From September 28- to November 24, 2019, Hedreen Gallery hosts, Up from the Table, an exhibition of new work by artists and cultural organizers working with Creative Justice, an arts-based alternative to incarceration for young people in King County. The exhibition features photography, sculpture, textile and sound created by the youth artists of Creative Justice in collaboration with program mentor artists Dan Paz, Le’Ecia Farmer, Ashley Tiedeman and Olisa Enrico and program directors Aaron Counts and Nikkita Oliver. The work explores the human cost of mass incarceration and the school-to-prison pipeline.
Much of the work is comprised of materials sourced from the local community at a mid-summer family dinner hosted at historic Washington Hall. There, attendees sat for family portraits, shared oral histories and contributed clothing items from those loved ones lost to the criminal-legal system. Up from the Table is an elegy for those people and a tribute to those left behind. It challenges us to reimagine what justice is and what it can be; to consider our current state of mass incarceration and ask not just How did we get here? But also, What toll does that take on our communities?
All Hedreen Gallery exhibitions and programs are free and open to the public.
Creative Justice offers an arts-based alternative to secure detention for young people in King County. Envisioning new opportunities to care for youth rather than locking them away, Creative Justice centers and builds community with those most impacted by systemic causes of mass incarceration: racism, classism and other forms of oppression. Creative Justice advocates for court-involved young people to remain in the community, using art to amplify their voices and promote change.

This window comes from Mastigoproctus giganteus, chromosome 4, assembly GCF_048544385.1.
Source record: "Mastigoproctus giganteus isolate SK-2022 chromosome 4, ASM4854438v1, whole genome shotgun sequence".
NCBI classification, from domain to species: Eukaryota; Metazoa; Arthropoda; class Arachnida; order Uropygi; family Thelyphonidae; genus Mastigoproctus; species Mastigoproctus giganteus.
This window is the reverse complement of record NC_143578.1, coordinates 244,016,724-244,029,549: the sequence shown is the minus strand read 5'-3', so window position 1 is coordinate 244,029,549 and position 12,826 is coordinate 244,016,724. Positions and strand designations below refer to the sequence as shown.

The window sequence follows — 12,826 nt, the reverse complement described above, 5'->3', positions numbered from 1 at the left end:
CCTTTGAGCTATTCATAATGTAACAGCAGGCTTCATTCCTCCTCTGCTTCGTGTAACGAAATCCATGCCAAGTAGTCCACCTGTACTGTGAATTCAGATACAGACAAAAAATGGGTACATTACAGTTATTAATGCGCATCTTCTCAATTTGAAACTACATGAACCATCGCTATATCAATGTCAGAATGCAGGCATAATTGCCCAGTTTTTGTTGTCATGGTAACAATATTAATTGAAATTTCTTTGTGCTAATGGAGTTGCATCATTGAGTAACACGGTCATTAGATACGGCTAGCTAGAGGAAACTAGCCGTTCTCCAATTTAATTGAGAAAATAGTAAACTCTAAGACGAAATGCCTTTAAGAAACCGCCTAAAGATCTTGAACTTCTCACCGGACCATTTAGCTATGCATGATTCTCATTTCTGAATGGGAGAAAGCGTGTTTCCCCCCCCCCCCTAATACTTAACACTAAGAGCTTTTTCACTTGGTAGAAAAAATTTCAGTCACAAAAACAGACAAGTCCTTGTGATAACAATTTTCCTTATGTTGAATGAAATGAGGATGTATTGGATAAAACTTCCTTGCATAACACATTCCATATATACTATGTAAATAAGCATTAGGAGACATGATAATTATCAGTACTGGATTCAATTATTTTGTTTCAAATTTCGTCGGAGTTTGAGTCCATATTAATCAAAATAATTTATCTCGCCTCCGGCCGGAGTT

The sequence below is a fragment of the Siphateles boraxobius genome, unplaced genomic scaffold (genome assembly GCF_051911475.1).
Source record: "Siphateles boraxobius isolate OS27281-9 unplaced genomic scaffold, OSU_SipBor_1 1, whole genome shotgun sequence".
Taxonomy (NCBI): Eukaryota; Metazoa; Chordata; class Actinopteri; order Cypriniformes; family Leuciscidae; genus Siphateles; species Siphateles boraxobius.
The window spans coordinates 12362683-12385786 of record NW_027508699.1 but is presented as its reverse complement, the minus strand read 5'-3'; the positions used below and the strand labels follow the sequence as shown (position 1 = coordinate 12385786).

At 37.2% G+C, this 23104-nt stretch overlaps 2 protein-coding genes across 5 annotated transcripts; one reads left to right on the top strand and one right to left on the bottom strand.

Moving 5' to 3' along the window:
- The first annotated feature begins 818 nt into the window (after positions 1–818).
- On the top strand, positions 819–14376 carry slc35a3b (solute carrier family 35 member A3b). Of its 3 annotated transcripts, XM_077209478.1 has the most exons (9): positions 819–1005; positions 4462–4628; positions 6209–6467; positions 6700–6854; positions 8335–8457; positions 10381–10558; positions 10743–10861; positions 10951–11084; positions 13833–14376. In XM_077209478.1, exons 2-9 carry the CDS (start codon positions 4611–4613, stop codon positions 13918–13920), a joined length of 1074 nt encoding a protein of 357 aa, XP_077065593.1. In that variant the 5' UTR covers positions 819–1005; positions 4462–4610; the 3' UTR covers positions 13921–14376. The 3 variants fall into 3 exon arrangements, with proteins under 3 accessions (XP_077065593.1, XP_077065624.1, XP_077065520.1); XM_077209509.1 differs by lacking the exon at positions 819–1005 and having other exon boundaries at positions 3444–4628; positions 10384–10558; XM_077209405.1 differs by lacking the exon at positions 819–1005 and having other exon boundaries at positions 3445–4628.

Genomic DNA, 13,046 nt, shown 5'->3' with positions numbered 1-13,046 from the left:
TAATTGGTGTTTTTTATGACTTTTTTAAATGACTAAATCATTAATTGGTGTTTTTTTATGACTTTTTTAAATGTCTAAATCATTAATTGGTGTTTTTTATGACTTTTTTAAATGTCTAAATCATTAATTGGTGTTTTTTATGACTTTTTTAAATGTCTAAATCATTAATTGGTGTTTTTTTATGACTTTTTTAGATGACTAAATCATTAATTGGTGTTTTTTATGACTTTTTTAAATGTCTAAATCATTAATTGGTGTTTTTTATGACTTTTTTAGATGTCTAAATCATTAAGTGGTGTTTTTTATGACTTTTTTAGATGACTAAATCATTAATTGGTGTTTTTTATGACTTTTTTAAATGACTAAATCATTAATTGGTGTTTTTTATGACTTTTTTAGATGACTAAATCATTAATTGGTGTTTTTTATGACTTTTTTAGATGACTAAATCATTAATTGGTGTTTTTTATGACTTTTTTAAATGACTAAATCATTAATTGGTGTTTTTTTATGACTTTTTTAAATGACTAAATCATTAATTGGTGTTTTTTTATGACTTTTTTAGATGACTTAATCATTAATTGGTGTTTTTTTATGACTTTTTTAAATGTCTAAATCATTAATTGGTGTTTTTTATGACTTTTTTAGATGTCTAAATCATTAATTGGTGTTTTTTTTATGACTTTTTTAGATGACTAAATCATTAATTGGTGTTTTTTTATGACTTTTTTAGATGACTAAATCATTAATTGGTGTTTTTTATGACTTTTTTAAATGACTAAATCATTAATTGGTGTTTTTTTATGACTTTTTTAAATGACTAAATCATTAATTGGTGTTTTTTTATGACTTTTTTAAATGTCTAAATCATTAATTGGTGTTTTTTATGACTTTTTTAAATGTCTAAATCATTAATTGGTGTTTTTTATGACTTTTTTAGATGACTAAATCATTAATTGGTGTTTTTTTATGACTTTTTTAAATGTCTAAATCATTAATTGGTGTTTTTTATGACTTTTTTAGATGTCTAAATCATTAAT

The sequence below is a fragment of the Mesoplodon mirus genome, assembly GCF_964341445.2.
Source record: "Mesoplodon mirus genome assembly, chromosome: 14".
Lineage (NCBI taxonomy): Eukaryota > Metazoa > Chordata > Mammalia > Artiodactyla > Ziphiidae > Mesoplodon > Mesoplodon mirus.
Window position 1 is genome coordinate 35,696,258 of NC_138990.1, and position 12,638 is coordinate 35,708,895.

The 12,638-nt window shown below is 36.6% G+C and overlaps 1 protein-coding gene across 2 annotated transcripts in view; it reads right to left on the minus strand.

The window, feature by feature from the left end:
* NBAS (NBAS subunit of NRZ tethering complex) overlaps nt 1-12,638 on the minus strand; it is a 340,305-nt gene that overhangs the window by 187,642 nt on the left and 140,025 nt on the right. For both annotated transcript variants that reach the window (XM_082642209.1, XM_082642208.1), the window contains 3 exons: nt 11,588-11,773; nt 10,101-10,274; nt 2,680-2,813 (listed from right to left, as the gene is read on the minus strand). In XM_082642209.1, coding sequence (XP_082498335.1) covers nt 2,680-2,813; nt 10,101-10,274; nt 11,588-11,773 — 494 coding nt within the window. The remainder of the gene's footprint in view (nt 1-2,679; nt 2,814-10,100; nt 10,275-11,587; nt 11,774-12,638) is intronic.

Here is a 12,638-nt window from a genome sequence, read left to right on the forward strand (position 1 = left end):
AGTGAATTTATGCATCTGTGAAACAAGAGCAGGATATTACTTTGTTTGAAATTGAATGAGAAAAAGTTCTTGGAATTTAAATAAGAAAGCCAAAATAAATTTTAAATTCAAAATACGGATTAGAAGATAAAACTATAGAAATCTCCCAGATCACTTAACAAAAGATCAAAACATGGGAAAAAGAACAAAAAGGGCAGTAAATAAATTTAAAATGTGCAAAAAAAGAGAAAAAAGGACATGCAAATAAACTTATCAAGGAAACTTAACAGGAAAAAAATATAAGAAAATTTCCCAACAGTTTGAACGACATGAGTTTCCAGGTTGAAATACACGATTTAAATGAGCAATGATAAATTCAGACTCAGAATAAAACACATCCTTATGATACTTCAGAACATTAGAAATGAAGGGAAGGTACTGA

Through an agreement with King County Courts, the time and creative work youth invest in Creative Justice can be used in mitigating any active court case they may be facing. In this way, Creative Justice asks our justice system to behave differently: to view our youth through a wider lens, to trust the community to address its own needs, and to celebrate the strengths and creativity of young people navigating a complex world.
The school to prison pipeline is real, and far too many of our youth—most of them black, brown, and poor—are jailed despite major research that shows juvenile incarceration does not make communities any safer.
We know we are better off when we connect with each other. That’s what we want to do. Creative Justice is an art program, and it is also a social justice movement. Both are born of imagination: they are about exploring the possibilities that we create as individuals and as members of a collective. They document where we are and where we want to go. They articulate the power and potential of our communities in the face of systems actively working for our demise.
“You must learn to leave the table when love is no longer being served.” –Nina Simone
GALLERY ACCESS AND DIRECTIONS:
Hedreen Gallery is a street facing gallery in the Lee Center for the Arts. The entrance is at the north end of the building. Doors are unlocked and phones are answered during gallery open hours (1-6pm Wed-Saturday) and during theatre productions. 2 Hour Parking is available on the street and visitor parking is available in Seattle University parking lots.
Hedreen Gallery is wheelchair accessible. For questions about accessibility or to request accommodations please contact Seattle University Galleries Curator Molly Mac (email@example.com). One week notice of need for accommodations is requested.
Lee Center for the Arts (CNFA)
901 12th Avenue, between Marion and Spring | 206-296-2244
Open: Wednesday through Friday 1:00-6:00 PM
2 Hour Parking is available on the street and visitor parking is available in Seattle University parking lots.
The Hedreen Gallery is wheelchair accessible.
For questions about accessibility or to request accommodations please contact Seattle University Galleries Curator Molly Mac. Two weeks advance notice of need for accommodations is requested.